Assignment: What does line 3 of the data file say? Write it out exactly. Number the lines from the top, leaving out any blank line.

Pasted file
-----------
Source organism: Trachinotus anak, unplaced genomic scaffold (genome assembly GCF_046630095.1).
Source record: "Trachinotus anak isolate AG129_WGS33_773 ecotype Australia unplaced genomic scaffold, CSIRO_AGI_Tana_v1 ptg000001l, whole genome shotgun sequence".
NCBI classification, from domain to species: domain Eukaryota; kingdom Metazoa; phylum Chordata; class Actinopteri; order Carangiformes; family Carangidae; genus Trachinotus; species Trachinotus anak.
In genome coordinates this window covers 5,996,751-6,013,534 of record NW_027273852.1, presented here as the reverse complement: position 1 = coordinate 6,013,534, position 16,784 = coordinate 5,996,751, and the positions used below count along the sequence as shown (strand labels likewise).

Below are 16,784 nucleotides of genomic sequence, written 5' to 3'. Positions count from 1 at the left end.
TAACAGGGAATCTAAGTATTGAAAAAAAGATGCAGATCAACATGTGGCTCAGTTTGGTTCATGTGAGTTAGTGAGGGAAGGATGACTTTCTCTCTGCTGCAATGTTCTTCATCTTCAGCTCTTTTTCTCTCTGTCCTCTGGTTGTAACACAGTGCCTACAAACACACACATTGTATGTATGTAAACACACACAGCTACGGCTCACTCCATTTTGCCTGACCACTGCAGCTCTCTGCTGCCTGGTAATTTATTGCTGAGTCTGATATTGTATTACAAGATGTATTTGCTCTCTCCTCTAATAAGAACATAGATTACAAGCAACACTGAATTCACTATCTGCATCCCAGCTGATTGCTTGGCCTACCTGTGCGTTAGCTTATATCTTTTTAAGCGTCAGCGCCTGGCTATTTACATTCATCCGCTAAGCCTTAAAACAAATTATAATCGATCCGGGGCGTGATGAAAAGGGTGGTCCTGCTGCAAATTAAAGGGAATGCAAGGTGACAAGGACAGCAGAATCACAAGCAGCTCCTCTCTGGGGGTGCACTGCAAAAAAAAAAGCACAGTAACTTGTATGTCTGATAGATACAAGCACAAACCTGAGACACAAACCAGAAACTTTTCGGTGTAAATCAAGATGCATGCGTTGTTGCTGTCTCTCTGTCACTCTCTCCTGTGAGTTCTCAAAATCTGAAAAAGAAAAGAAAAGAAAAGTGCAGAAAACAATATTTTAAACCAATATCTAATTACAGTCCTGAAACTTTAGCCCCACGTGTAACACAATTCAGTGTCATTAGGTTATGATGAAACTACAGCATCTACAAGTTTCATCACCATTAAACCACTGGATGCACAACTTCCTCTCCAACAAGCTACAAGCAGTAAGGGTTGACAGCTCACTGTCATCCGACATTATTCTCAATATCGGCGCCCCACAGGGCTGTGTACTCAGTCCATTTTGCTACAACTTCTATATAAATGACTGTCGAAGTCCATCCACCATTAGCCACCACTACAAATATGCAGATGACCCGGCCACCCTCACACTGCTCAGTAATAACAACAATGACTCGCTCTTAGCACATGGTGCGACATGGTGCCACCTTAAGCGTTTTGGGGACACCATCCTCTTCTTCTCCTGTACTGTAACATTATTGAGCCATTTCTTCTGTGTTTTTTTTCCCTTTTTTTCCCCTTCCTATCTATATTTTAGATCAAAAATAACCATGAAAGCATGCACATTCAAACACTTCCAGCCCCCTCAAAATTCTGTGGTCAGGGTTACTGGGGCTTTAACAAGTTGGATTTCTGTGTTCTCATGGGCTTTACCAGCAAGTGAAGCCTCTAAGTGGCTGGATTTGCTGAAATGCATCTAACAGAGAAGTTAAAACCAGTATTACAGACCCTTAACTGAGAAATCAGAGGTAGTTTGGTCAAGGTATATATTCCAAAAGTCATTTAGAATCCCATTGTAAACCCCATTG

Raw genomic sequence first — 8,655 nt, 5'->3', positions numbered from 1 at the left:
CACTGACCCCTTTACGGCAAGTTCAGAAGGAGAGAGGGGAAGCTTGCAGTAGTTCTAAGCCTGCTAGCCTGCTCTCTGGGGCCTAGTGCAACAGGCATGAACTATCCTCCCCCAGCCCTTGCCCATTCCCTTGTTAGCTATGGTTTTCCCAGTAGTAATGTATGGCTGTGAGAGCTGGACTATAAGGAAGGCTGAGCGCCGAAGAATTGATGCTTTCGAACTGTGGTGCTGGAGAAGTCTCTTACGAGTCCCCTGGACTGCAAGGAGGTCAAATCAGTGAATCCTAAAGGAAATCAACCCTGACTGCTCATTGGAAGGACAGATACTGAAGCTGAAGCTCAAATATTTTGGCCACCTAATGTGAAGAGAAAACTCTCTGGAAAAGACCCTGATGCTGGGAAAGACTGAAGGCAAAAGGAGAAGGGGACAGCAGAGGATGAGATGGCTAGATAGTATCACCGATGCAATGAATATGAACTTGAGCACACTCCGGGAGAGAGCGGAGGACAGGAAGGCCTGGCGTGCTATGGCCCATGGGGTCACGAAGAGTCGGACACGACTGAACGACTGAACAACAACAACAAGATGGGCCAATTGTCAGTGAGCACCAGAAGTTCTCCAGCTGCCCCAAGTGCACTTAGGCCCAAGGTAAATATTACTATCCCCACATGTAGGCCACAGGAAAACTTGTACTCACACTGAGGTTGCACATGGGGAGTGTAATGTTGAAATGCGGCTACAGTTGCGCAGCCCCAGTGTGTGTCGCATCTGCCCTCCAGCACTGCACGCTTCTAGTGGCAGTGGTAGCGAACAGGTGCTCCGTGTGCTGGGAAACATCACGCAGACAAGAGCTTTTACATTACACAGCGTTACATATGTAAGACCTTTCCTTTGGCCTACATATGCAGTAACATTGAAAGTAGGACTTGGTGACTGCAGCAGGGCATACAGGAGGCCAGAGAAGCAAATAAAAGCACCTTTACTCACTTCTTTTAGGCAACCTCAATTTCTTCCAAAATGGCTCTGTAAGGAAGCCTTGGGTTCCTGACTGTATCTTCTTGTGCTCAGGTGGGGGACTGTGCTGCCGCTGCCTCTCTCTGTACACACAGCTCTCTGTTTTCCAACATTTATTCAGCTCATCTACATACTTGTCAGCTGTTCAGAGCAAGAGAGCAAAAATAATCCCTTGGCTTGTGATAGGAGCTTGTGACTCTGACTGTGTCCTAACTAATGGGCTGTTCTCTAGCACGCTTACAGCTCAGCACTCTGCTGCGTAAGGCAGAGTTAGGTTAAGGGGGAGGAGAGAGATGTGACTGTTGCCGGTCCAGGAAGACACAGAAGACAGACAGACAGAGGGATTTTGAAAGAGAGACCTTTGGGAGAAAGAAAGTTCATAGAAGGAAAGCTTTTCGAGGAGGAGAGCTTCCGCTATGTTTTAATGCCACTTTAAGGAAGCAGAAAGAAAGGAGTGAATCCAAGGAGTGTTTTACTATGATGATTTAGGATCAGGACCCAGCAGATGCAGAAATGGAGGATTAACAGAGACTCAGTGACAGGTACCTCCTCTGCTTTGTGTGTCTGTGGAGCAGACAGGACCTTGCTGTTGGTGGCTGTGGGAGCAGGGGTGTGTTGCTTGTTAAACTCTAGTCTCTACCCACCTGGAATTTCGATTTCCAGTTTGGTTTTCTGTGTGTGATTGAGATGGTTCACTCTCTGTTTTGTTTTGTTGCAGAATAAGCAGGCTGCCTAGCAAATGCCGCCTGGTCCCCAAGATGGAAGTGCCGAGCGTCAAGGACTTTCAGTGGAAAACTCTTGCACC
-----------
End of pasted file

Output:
NCBI classification, from domain to species: domain Eukaryota; kingdom Metazoa; phylum Chordata; class Actinopteri; order Carangiformes; family Carangidae; genus Trachinotus; species Trachinotus anak.